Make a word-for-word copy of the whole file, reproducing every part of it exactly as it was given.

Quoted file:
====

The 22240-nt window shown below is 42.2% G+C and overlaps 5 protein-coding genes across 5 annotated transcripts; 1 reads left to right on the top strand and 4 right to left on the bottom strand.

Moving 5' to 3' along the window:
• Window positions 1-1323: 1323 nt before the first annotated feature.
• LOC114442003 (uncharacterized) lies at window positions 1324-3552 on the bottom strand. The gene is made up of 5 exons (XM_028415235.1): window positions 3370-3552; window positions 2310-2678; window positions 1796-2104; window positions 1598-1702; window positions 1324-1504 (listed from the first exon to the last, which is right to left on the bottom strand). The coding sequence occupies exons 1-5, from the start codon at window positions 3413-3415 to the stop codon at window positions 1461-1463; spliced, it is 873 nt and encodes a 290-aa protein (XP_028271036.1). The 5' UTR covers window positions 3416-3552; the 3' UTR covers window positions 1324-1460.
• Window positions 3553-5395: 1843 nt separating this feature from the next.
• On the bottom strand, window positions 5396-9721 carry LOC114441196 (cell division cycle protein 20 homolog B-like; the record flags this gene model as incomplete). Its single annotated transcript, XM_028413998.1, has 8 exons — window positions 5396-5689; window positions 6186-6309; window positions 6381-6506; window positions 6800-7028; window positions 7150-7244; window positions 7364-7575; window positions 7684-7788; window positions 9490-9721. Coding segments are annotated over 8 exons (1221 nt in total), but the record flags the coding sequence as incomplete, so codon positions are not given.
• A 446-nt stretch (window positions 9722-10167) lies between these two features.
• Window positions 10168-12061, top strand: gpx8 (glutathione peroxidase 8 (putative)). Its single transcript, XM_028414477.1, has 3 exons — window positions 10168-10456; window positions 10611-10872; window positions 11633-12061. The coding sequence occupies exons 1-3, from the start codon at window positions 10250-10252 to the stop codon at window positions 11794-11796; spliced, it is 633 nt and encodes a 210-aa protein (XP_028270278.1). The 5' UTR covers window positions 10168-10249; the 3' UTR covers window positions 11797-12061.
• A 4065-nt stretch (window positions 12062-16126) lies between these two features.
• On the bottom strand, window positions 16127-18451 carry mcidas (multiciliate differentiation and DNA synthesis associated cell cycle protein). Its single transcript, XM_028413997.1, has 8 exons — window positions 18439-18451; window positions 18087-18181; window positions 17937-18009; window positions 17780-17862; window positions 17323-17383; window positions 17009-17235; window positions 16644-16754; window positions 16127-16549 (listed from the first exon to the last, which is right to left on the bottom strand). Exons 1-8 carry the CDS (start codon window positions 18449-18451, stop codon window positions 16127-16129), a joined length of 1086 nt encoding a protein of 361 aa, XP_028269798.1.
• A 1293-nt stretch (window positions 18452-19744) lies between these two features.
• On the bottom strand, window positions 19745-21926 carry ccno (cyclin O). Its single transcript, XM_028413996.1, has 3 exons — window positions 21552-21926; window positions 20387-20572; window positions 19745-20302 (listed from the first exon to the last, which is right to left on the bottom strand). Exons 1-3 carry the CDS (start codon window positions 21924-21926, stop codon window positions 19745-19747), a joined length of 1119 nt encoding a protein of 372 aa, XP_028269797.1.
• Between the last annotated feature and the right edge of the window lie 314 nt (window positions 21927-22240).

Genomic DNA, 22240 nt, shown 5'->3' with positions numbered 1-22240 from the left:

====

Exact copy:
The 22240-nt window shown below is 42.2% G+C and overlaps 5 protein-coding genes across 5 annotated transcripts; 1 reads left to right on the top strand and 4 right to left on the bottom strand.

Moving 5' to 3' along the window:
• Window positions 1-1323: 1323 nt before the first annotated feature.
• LOC114442003 (uncharacterized) lies at window positions 1324-3552 on the bottom strand. The gene is made up of 5 exons (XM_028415235.1): window positions 3370-3552; window positions 2310-2678; window positions 1796-2104; window positions 1598-1702; window positions 1324-1504 (listed from the first exon to the last, which is right to left on the bottom strand). The coding sequence occupies exons 1-5, from the start codon at window positions 3413-3415 to the stop codon at window positions 1461-1463; spliced, it is 873 nt and encodes a 290-aa protein (XP_028271036.1). The 5' UTR covers window positions 3416-3552; the 3' UTR covers window positions 1324-1460.
• Window positions 3553-5395: 1843 nt separating this feature from the next.
• On the bottom strand, window positions 5396-9721 carry LOC114441196 (cell division cycle protein 20 homolog B-like; the record flags this gene model as incomplete). Its single annotated transcript, XM_028413998.1, has 8 exons — window positions 5396-5689; window positions 6186-6309; window positions 6381-6506; window positions 6800-7028; window positions 7150-7244; window positions 7364-7575; window positions 7684-7788; window positions 9490-9721. Coding segments are annotated over 8 exons (1221 nt in total), but the record flags the coding sequence as incomplete, so codon positions are not given.
• A 446-nt stretch (window positions 9722-10167) lies between these two features.
• Window positions 10168-12061, top strand: gpx8 (glutathione peroxidase 8 (putative)). Its single transcript, XM_028414477.1, has 3 exons — window positions 10168-10456; window positions 10611-10872; window positions 11633-12061. The coding sequence occupies exons 1-3, from the start codon at window positions 10250-10252 to the stop codon at window positions 11794-11796; spliced, it is 633 nt and encodes a 210-aa protein (XP_028270278.1). The 5' UTR covers window positions 10168-10249; the 3' UTR covers window positions 11797-12061.
• A 4065-nt stretch (window positions 12062-16126) lies between these two features.
• On the bottom strand, window positions 16127-18451 carry mcidas (multiciliate differentiation and DNA synthesis associated cell cycle protein). Its single transcript, XM_028413997.1, has 8 exons — window positions 18439-18451; window positions 18087-18181; window positions 17937-18009; window positions 17780-17862; window positions 17323-17383; window positions 17009-17235; window positions 16644-16754; window positions 16127-16549 (listed from the first exon to the last, which is right to left on the bottom strand). Exons 1-8 carry the CDS (start codon window positions 18449-18451, stop codon window positions 16127-16129), a joined length of 1086 nt encoding a protein of 361 aa, XP_028269798.1.
• A 1293-nt stretch (window positions 18452-19744) lies between these two features.
• On the bottom strand, window positions 19745-21926 carry ccno (cyclin O). Its single transcript, XM_028413996.1, has 3 exons — window positions 21552-21926; window positions 20387-20572; window positions 19745-20302 (listed from the first exon to the last, which is right to left on the bottom strand). Exons 1-3 carry the CDS (start codon window positions 21924-21926, stop codon window positions 19745-19747), a joined length of 1119 nt encoding a protein of 372 aa, XP_028269797.1.
• Between the last annotated feature and the right edge of the window lie 314 nt (window positions 21927-22240).

Genomic DNA, 22240 nt, shown 5'->3' with positions numbered 1-22240 from the left: